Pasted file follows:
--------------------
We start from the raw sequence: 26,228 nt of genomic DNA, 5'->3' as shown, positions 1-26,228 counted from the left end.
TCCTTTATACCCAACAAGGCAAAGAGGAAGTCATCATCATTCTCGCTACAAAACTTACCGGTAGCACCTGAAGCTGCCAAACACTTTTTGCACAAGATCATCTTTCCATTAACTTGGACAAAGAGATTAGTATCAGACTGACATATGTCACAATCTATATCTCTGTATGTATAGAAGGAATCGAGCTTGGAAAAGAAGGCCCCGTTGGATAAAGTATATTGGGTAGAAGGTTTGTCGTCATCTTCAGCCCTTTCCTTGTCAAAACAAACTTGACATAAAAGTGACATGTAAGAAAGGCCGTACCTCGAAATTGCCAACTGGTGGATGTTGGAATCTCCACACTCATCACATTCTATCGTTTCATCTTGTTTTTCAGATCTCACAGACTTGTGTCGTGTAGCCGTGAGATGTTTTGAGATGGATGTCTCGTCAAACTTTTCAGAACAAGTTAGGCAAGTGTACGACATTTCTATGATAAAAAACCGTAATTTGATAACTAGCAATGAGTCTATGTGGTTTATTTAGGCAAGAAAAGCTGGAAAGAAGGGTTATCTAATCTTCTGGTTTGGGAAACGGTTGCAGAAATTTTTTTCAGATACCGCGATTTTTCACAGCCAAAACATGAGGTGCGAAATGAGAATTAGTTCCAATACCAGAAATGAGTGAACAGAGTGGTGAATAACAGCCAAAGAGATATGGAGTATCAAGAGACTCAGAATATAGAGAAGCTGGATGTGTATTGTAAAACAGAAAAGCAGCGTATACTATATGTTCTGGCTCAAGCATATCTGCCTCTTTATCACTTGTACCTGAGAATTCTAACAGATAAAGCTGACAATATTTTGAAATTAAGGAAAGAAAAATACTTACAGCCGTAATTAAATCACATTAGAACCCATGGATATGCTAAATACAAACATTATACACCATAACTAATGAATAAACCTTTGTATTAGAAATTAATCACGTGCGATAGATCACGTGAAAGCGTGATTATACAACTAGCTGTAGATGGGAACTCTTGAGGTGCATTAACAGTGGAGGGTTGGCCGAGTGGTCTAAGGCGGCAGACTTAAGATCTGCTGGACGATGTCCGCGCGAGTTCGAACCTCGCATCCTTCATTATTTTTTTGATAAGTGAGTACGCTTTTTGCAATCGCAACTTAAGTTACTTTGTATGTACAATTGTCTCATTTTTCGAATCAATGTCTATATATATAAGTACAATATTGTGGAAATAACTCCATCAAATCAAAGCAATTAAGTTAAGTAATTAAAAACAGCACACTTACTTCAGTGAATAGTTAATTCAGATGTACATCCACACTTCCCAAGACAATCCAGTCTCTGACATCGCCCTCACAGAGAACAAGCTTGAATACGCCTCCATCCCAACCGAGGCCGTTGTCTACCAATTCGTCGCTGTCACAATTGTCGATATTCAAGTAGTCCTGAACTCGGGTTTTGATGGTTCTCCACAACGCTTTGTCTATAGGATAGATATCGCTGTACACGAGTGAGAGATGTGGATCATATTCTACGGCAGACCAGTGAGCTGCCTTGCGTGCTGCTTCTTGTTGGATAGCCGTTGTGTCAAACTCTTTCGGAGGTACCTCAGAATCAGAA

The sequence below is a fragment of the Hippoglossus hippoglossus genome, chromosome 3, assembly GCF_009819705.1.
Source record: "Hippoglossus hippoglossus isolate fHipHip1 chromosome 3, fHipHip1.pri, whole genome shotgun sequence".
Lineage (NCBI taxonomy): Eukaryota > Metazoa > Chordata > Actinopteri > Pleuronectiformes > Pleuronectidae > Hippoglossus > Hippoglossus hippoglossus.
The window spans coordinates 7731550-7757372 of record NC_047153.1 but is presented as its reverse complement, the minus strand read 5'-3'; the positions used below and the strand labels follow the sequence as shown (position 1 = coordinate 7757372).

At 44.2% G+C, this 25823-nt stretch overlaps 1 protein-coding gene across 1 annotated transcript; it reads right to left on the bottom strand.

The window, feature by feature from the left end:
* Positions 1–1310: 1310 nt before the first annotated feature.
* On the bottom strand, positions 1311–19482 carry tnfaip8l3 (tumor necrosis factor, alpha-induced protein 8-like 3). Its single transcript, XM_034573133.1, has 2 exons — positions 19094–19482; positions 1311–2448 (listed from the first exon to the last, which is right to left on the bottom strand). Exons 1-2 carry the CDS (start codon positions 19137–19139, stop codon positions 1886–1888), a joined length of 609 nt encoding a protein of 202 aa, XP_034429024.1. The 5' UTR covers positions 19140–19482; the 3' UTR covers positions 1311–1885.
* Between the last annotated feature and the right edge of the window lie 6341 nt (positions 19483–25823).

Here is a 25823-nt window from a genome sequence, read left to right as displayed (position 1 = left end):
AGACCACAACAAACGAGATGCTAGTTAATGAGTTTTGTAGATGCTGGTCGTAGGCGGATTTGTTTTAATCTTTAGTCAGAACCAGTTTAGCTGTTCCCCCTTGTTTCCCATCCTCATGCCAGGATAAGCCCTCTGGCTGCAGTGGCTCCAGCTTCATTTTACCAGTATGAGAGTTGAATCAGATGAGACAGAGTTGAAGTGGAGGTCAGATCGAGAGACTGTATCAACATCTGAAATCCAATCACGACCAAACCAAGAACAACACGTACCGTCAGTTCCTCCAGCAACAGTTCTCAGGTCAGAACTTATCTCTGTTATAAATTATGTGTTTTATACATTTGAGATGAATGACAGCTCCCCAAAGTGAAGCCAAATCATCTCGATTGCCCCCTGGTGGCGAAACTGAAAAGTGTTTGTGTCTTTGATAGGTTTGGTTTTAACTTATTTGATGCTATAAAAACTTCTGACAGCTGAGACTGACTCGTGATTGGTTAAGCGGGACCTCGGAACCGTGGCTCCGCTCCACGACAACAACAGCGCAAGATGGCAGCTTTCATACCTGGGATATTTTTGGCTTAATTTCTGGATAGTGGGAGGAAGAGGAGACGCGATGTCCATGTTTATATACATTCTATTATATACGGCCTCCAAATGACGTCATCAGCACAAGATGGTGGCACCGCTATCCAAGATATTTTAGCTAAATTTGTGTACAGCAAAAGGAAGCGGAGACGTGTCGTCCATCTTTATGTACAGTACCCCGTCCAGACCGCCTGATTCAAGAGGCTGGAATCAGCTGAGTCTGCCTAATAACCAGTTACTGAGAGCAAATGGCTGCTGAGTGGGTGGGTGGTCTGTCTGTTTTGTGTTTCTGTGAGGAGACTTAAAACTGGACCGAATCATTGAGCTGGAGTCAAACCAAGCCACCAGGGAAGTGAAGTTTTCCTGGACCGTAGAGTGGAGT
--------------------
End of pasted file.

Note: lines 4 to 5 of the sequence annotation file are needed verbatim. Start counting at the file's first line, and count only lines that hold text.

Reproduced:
Source record: "Hippoglossus hippoglossus isolate fHipHip1 chromosome 3, fHipHip1.pri, whole genome shotgun sequence".
Lineage (NCBI taxonomy): Eukaryota > Metazoa > Chordata > Actinopteri > Pleuronectiformes > Pleuronectidae > Hippoglossus > Hippoglossus hippoglossus.